TED Talk Thursday – Helen Fisher: Technology hasn’t changed love. Here’s why

TED Talk ThursdaysAccording to TED.com: “In our tech-driven, interconnected world, we’ve developed new ways and rules to court each other, but the fundamental principles of love have stayed the same, says anthropologist Helen Fisher. Our faster connections, she suggests, are actually leading to slower, more intimate relationships. At 12:20, couples therapist and relationship expert Esther Perel steps in to make an important point — that while love itself stays the same, technology has affected the way we form and end relationships.”

“Fisher’s several books lay bare the mysteries of our most treasured emotion: its evolution, its biochemical foundations and its vital importance to human society. Fisher describes love as a universal human drive (stronger than the sex drive; stronger than thirst or hunger; stronger perhaps than the will to live), and her many areas of inquiry shed light on timeless human mysteries like why we choose one partner over another. Her classic study, Anatomy of Love, first published in 1992, has just been re-issued in a fully updated edition, including her recent neuroimaging research on lust, romantic love and attachment as well as discussions of sexting, hooking up, friends with benefits, other contemporary trends in courtship and marriage, and a dramatic current trend she calls ‘slow love.’ “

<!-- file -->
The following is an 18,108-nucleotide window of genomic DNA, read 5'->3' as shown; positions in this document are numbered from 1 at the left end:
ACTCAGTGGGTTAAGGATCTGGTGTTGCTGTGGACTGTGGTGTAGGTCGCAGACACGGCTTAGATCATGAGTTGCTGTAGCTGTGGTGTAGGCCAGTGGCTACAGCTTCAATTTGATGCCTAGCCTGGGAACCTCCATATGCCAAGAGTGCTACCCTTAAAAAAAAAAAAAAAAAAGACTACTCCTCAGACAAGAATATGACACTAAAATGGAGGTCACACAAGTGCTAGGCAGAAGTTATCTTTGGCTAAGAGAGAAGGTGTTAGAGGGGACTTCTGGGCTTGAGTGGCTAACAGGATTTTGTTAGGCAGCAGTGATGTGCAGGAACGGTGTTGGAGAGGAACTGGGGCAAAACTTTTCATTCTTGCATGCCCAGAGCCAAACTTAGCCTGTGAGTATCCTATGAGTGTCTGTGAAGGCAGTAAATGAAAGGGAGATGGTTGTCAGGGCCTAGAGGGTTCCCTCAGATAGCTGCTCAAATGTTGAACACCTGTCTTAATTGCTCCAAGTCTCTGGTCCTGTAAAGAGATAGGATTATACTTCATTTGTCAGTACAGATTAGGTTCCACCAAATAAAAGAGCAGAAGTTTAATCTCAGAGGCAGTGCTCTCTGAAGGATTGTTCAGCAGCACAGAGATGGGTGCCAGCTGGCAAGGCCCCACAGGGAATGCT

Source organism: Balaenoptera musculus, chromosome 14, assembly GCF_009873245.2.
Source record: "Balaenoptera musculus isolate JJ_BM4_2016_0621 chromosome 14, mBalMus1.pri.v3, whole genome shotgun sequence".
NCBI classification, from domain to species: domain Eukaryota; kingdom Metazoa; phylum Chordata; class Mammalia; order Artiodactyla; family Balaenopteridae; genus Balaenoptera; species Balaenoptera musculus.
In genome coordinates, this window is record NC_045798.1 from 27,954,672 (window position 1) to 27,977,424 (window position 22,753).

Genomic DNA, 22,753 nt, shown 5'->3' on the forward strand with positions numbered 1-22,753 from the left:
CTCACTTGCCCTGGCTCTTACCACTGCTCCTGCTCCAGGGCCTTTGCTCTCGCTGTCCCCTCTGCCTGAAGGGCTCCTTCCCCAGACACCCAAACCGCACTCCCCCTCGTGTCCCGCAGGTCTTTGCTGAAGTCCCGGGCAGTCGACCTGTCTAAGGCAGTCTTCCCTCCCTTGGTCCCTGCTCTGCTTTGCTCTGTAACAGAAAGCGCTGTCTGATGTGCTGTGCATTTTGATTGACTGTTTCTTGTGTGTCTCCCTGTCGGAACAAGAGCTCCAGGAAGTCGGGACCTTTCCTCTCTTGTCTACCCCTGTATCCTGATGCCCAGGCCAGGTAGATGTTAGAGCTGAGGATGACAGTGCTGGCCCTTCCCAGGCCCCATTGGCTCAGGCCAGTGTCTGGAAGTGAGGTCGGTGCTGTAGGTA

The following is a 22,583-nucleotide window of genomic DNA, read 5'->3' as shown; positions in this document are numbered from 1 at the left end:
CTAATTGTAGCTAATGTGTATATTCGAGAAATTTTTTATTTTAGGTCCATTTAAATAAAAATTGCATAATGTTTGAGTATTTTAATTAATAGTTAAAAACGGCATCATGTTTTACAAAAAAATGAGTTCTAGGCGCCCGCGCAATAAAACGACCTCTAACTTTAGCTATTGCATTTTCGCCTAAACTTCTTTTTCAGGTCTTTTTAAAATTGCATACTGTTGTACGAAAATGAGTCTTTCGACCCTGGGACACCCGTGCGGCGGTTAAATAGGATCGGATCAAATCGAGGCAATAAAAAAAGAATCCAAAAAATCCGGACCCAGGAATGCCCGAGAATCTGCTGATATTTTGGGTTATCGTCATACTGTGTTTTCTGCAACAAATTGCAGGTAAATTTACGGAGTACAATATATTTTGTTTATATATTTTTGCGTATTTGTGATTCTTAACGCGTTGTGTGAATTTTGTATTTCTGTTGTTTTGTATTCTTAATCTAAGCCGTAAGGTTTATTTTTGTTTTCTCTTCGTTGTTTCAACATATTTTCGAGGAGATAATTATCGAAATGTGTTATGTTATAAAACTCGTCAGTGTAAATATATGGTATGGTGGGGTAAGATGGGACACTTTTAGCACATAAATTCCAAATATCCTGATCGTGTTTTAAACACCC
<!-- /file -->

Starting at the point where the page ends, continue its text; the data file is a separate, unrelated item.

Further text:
Enjoy this thought provoking talk.

Helen Fisher: Technology hasn’t changed love. Here’s why

For those of you not familiar with TED Talks here is a brief summery from www.ted.com: “TED is a small nonprofit devoted to Ideas Worth Spreading. It started out (in 1984) as a conference bringing together people from three worlds: Technology, Entertainment, Design. Since then its scope has become ever broader. Along with two annual conferences — the TED Conference in Long Beach and Palm Springs each spring, and the TEDGlobal conference in Oxford UK each summer — TED includes the award-winning TEDTalks video site, the Open Translation Project and Open TV Project, the inspiring TED Fellows and TEDx programs, and the annual TED Prize”

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I look forward to your thoughts and comments!

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